Ars Technica's Nobel Intent has the goods:
So, instead of "strengths and weaknesses," the new standards call for students to "analyze, evaluate, and critique scientific explanations" based in part on "examining all sides of scientific evidence of those scientific experiments." Not only is the grammar fractured, but scientific experiments are usually notable for not supporting "all sides" of an argument.
Teachers now have to ensure that students can "analyze and evaluate the evidence regarding formation of simple organic molecules and their organization into long complex molecules having information such as the DNA molecule for self-replicating life." Nothing after "simple organic molecules" in that sentence makes much sense.
What will be the effect of these amendments? Their main purpose is to open the classroom door to creationism. The National Center for Science Education is worried:
After three all-day meetings and a blizzard of amendments and counter-amendments, the Texas Board of Education cast its final vote Friday on state science standards. The results weren't pretty. The board majority amended the Earth and Space Sciences standards as well as the Biology standards (TEKS) with loopholes and language that make it even easier for creationists to attack science textbooks.
The new standard directs students to "analyze and evaluate the sufficiency of scientific explanations concerning any data of sudden appearance, stasis and the sequential nature of groups in the fossil records."
While the standards contain classic creationist code, I'm not sure what the ultimate effect of a set of badly written, ill-defined, pedagogically unsound, incoherent standards are going to be. At some point, this stuff just gets so bad that it gets ignored by teachers and textbook writers. As Ars Technica points out, a standard like "analyze and evaluate the sufficiency or insufficiency of natural selection to explain the complexity of the cell" can't really be taught, in part because there is no coherent scientific definition for 'complexity of the cell.' What kind of high school-level standardized test question would you ask to address that standard?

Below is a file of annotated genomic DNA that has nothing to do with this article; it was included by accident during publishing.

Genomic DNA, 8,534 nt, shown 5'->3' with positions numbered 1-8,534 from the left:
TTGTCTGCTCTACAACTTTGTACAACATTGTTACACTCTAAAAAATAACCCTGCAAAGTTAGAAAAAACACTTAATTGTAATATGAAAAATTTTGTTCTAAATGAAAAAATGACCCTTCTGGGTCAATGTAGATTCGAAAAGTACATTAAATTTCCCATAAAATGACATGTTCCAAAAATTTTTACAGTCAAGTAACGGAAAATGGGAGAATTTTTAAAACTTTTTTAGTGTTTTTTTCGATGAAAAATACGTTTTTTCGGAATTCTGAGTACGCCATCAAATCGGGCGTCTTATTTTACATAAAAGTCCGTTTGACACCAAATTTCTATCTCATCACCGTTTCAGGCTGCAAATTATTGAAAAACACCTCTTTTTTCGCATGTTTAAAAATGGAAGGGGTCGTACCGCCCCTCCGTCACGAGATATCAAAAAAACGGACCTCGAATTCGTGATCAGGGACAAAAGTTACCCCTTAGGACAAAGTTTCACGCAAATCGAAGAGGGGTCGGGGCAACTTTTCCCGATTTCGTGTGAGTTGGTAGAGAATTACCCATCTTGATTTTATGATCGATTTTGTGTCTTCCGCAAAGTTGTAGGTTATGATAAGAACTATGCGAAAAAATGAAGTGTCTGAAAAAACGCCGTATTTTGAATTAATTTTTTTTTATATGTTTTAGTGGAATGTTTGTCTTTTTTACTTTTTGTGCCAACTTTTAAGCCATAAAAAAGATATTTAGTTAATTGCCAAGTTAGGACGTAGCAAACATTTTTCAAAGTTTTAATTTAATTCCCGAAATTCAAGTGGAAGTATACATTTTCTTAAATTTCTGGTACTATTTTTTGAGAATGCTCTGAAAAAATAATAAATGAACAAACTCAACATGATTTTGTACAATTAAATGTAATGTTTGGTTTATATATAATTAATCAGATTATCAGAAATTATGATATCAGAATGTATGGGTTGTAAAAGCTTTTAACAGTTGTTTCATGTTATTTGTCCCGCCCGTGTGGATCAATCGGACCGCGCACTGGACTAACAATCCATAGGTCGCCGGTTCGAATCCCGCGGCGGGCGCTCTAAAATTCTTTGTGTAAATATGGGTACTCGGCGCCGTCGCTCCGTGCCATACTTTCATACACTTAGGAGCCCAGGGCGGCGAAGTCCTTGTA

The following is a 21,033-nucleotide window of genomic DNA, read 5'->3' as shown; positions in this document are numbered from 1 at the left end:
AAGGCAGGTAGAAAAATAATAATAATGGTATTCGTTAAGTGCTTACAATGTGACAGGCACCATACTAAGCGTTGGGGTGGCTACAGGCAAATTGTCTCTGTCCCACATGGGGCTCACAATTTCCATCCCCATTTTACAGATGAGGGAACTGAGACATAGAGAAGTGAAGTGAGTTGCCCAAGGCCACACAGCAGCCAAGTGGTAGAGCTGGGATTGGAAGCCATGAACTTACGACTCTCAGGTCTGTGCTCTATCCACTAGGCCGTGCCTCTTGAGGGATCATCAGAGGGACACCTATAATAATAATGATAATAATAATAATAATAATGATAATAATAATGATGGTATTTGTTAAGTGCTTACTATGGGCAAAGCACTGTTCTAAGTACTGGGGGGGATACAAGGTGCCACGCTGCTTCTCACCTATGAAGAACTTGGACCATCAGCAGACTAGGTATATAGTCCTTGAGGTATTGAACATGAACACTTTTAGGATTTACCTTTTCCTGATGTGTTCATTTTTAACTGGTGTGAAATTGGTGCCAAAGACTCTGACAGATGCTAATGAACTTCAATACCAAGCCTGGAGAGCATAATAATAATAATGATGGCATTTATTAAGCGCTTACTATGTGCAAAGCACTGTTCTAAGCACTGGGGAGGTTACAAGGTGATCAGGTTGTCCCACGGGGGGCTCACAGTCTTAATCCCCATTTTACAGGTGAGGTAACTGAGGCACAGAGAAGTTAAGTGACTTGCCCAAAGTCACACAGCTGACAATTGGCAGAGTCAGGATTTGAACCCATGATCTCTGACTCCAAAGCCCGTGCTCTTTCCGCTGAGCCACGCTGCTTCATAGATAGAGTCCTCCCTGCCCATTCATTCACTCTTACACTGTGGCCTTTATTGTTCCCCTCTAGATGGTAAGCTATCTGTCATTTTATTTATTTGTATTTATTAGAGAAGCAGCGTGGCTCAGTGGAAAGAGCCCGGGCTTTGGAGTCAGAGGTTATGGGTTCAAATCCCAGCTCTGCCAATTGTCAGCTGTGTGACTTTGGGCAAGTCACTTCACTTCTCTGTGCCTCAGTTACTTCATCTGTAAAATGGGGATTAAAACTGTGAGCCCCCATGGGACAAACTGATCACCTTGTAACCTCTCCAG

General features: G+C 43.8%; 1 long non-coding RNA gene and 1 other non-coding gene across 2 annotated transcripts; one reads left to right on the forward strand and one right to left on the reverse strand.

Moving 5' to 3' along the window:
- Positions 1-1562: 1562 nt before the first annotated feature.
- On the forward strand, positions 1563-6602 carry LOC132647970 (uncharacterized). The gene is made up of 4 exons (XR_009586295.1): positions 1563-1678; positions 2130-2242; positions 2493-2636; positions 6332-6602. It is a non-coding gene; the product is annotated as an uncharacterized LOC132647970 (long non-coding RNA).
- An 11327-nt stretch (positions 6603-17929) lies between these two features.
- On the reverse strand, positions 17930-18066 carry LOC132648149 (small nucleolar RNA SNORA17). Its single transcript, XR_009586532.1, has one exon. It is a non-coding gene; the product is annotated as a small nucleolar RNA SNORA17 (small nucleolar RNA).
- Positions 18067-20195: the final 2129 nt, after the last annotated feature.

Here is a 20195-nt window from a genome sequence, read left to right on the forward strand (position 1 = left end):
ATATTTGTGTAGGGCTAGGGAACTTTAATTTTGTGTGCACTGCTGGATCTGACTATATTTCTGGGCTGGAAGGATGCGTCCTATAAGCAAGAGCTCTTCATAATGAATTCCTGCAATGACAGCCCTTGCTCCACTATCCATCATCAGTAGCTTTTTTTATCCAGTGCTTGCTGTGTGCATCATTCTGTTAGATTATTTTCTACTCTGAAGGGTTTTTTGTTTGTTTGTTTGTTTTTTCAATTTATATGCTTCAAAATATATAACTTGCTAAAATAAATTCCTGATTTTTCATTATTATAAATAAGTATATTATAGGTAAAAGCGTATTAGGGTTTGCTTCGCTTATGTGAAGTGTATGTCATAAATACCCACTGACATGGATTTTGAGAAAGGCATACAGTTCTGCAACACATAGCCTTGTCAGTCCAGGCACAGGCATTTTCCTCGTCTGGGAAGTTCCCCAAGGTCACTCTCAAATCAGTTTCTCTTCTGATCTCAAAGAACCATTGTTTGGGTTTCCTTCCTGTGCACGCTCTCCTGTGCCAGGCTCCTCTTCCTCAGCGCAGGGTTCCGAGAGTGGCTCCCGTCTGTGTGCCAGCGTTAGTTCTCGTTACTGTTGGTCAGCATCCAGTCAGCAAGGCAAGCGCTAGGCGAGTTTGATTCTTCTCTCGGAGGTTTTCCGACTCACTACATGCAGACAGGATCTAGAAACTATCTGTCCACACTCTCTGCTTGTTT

Of course, creationists have their approach to the question of complexity - personal incredulity. Intelligent design promoter Michael Behe has long argued that the immune system is simply too complex to have evolved, but he was notoriously stumped in the Pennsylvania Intelligent Design Trial when confronted with dozens of research papers about the evolution of the immune system. Behe's only response was that he personally didn't find this extensive research convincing. Not surprisingly, it was Behe whom the judge found unconvincing.
The point is this: creationist school board members have inserted into the standards language that is impossible to teach in any scientifically coherent way. The only other option is for teachers to present intelligent design creationism in its most blatantly unscientific form, using creationist claims that have been struck down repeatedly in federal court. There is no sneaking creationism in the back door with these standards, because these poorly articulated standards have made it impossible to apply even a minimum of scientific veneer to any teaching plan that includes them - which in turn means that school districts that implement the offending standards have little hope of evading a disastrous lawsuit.
Christopher Hitchens suggests that the now-rejected "strengths and weaknesses" language might actually be good policy when applied on a broad scale:
We can surely demand that the principle of "strengths and weaknesses" will be applied evenly. If any church in Texas receives a tax exemption, or if any religious institution is the beneficiary of any subvention from the Office of Faith-Based and Neighborhood Partnerships, we must be assured that it will devote a portion of its time to laying bare the "strengths and weaknesses" of the religious world view, and also to teaching the works of Voltaire, David Hume, Benedict de Spinoza, Thomas Paine and Thomas Jefferson. This is America. Let a hundred flowers bloom, and a thousand schools of thought contend.